Page last updated at 19:22 GMT, Friday, 31 October 2008

Viewpoint: The case against Obama

Peter Wehner
Former deputy assistant to President Bush

Obama at a rally in Florida on 30 October
The National Journal calls Obama the most liberal member of the Senate

If the polls hold, the American people will elect Barack Obama as their 44th president.

He is a man of prodigious political talents who exudes grace, equanimity and self-possession. He is unflappable, possesses a first-rate mind, and is capable of inspiring rhetoric.

And he would be a very bad choice for president.

On the most important issue he has confronted as a legislator, the surge of forces in Iraq, Senator Obama was a harsh critic.

His opposition to President Bush's new strategy was wrong.

Much worse is the fact that Obama continued to oppose the surge at every stage, even after it was obviously succeeding.

To this day, even as he finally concedes the surge has "succeeded beyond our wildest imagination," Obama insists his opposition to the surge was correct.

Senator Obama's view is that a defeat in Iraq would somehow help our efforts in Afghanistan.

Indeed, if Obama had had his way, all American combat troops would have been withdrawn from Iraq by March 2008, which would have led to civil war and genocide; an unprecedented victory for al-Qaeda and Islamic jihadists; and a boon to Iran.

This fact is, by itself, a shattering indictment to Obama's judgement, and in the area that is the most important responsibility of a president: his duties as commander-in-chief.

Extreme liberalism

I suspect, too, that Obama will, as his running mate has said, invite an international challenge early on.

Obama appears to be a man who dodges conflict and hard decisions; the result may be dangerous displays of indecision and weakness.

Beyond that is the fact that Senator Obama, while exuding a centrist style and employing soothing rhetoric, has amassed a record that places him on the extreme left end of our political spectrum, whether the subject is taxes, trade, healthcare, the size and role of the federal government, the federal courts, missile defence, or virtually any other policy area.

Peter Wehner
Peter Wehner is a former deputy assistant to President George W Bush, and currently a senior fellow at the Washington-based Ethics and Public Policy Center. This is one of a series of comment and opinion pieces published on the BBC News website in the run-up to the US election.

In fact, Senator Obama has been judged by the non-partisan National Journal as the most liberal member of the Senate.

His record as an Illinois state senator is, if anything, more troubling. He opposed legislation that would have prevented infanticide against children who had survived abortion attempts.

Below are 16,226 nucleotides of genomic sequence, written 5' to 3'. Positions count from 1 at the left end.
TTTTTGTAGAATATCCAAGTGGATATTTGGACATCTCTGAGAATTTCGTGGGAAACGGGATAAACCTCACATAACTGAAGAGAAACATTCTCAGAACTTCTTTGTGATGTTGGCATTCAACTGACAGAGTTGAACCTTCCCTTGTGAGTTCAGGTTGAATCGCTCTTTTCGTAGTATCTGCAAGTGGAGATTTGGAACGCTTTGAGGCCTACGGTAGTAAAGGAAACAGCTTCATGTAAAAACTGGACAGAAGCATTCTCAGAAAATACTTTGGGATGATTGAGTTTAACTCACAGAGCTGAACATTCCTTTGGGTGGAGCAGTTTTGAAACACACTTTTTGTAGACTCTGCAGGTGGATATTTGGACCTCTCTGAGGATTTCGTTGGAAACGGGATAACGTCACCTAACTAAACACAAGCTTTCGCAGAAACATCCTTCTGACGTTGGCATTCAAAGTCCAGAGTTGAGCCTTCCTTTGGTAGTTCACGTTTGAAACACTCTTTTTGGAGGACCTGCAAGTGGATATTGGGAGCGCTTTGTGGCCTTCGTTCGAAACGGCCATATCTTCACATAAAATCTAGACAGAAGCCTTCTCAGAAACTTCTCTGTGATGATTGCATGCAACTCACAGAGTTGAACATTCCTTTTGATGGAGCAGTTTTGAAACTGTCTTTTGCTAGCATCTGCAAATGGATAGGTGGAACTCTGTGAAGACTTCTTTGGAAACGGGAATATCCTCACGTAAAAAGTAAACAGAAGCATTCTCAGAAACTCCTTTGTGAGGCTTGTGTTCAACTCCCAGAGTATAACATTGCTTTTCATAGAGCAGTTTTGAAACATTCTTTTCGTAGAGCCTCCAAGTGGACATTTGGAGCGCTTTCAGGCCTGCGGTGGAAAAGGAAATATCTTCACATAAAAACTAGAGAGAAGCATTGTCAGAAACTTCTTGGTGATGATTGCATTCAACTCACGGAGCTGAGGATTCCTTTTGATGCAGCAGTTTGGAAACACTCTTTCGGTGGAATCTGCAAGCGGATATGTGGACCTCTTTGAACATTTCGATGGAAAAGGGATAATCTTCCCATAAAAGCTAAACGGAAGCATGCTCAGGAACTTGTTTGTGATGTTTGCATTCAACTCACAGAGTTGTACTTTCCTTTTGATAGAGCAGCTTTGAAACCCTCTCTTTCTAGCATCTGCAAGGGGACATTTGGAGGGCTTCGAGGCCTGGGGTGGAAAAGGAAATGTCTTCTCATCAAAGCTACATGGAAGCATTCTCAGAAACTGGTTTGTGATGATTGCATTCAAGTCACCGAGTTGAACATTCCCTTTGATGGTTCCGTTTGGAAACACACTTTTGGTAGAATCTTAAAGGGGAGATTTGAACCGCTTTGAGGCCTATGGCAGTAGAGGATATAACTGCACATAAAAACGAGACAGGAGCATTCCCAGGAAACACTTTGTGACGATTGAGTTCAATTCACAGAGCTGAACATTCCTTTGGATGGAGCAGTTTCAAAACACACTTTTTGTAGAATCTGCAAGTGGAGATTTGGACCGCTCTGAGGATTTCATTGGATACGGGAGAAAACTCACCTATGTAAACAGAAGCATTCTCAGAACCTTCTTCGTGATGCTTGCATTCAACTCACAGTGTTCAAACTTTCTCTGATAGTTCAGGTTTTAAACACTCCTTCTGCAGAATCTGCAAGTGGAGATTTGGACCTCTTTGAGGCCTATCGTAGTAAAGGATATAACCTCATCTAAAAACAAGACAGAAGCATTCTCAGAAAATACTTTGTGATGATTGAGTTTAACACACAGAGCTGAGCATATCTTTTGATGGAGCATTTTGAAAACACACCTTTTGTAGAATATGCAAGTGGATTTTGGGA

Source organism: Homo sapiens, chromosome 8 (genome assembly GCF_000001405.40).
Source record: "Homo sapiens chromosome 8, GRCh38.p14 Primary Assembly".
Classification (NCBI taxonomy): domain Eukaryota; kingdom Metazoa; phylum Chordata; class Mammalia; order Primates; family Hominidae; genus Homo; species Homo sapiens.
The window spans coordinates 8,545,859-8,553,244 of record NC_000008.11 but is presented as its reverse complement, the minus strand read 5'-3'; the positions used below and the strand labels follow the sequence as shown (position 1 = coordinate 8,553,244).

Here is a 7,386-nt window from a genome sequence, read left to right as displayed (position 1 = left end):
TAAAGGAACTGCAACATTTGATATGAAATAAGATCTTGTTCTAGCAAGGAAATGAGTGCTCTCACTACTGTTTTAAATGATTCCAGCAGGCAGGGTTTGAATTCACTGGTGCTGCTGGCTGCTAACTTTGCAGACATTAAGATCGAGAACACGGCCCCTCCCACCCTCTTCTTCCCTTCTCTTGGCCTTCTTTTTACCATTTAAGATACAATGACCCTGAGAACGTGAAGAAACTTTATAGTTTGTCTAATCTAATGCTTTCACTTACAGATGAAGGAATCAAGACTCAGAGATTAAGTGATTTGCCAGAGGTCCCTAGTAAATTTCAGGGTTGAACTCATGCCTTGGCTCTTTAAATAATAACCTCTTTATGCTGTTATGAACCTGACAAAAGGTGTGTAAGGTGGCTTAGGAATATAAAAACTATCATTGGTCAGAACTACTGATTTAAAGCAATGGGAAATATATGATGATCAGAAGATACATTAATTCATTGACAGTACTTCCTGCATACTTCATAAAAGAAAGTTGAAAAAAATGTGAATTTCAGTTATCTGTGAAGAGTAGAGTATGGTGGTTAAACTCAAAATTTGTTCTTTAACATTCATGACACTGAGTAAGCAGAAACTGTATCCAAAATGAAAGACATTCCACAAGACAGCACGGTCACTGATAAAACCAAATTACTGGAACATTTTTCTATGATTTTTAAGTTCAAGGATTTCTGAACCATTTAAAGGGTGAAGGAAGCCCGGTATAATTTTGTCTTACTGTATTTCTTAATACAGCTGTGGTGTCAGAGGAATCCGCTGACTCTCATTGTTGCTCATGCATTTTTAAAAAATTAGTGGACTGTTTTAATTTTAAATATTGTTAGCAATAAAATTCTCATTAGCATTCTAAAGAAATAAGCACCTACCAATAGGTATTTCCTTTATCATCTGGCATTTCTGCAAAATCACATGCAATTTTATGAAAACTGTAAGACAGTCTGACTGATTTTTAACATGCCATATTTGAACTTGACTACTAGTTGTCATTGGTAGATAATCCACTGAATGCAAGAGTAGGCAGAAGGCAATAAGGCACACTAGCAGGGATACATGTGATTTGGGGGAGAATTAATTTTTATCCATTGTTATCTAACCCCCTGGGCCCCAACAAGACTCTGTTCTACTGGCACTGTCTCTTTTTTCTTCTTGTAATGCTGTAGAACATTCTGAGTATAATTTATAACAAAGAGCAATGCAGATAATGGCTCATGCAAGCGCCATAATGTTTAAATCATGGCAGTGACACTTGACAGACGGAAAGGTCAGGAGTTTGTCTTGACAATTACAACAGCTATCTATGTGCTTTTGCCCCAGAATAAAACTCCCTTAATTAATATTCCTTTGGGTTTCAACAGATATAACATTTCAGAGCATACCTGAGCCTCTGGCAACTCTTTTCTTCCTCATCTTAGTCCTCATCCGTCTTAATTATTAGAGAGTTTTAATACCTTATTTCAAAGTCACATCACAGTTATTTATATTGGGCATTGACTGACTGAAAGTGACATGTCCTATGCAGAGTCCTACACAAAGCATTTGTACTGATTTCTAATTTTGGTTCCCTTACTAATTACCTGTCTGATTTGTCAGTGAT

Senator Obama has presented himself as a post-partisan figure. Once again, however, his record belies his claim.

He is among the most reliably partisan voters the Democrats have.

He has not opposed the special interest groups of his party on a single important issue. And he has no impressive bipartisan achievements to his credit.

Senator Obama is, in short, an orthodox partisan, a man of left-leaning instinct who has - through the power of his rhetoric, head-snapping shifts in his position, and the attractiveness of his personality - won people over.

Race card

Even Senator Obama's claim of being a practitioner of a "new politics" is fraudulent.

Obama at a rally in Florida on 30 October

Much of what Obama has presented about himself is a mirage - an impressive one for sure, but a mirage nonetheless

He has run ads about Senator McCain's position on healthcare, social security, immigration, and the Iraq war that are demonstrably false.

After saying he would never do such a thing, Obama and his supporters have employed the "race card" in a disturbing fashion - with Obama warning that key Republicans would use the fact that he's black against him, and later saying that George Bush and John McCain were going to try to frighten voters by saying Obama has "a funny name" and "doesn't look like all those other presidents on those dollar bills" (both claims are untrue).

And Senator Obama's intimate 20-year relationship with the Reverend Jeremiah Wright - an anti-American extremist - is troubling.

It reinforces the sense that much of what Obama has presented about himself is a mirage - an impressive one for sure, but a mirage nonetheless.

And even if you were inclined to believe that Senator Obama will govern as a centrist - a questionable claim, given his record - the Democratic Party will hold a commanding position in the House and Senate.

Speaker Pelosi and majority leader Reid and their committee chairmen - many of them partisan, ideological, and ruthless - will exert enormous pressure on Obama to move left.

From all we know about him, Senator Obama will not resist it or defy them. And that, in turn, will lead to overreach.

Which is why even though next Tuesday will be a difficult day for Republicans and conservatives, the wise ones will understand that our moment will come again, and perhaps sooner than we think.

Our task is to be ready.

Print Sponsor

Electoral College votes

Winning post 270
Obama - Democrat
McCain - Republican
Select from the list below to view state level results.

The BBC is not responsible for the content of external internet sites

Has China's housing bubble burst?
How the world's oldest clove tree defied an empire
Why Royal Ballet principal Sergei Polunin quit


Americas Africa Europe Middle East South Asia Asia Pacific